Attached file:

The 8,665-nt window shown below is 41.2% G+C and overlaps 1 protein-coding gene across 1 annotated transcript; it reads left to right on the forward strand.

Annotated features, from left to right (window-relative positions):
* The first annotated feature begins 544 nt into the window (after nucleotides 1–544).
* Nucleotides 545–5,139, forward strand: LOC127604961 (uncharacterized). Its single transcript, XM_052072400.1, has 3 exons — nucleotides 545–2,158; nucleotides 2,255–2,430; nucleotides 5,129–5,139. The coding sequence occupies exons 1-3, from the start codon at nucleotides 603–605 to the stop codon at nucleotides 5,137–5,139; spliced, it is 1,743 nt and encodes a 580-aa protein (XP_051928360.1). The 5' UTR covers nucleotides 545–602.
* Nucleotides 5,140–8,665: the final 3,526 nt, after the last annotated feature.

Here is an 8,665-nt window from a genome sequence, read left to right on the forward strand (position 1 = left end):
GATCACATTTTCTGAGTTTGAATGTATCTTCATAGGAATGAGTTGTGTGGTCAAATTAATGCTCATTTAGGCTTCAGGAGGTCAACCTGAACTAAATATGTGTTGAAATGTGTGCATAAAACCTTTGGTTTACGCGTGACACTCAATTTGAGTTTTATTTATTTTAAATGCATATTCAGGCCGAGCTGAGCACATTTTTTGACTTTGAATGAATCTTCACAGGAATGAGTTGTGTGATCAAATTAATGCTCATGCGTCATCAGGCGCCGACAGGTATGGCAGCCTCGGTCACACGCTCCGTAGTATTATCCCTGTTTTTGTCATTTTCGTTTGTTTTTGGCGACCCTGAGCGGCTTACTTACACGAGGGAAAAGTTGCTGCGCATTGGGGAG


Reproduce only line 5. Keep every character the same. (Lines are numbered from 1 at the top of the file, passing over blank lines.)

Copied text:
* Nucleotides 5,140–8,665: the final 3,526 nt, after the last annotated feature.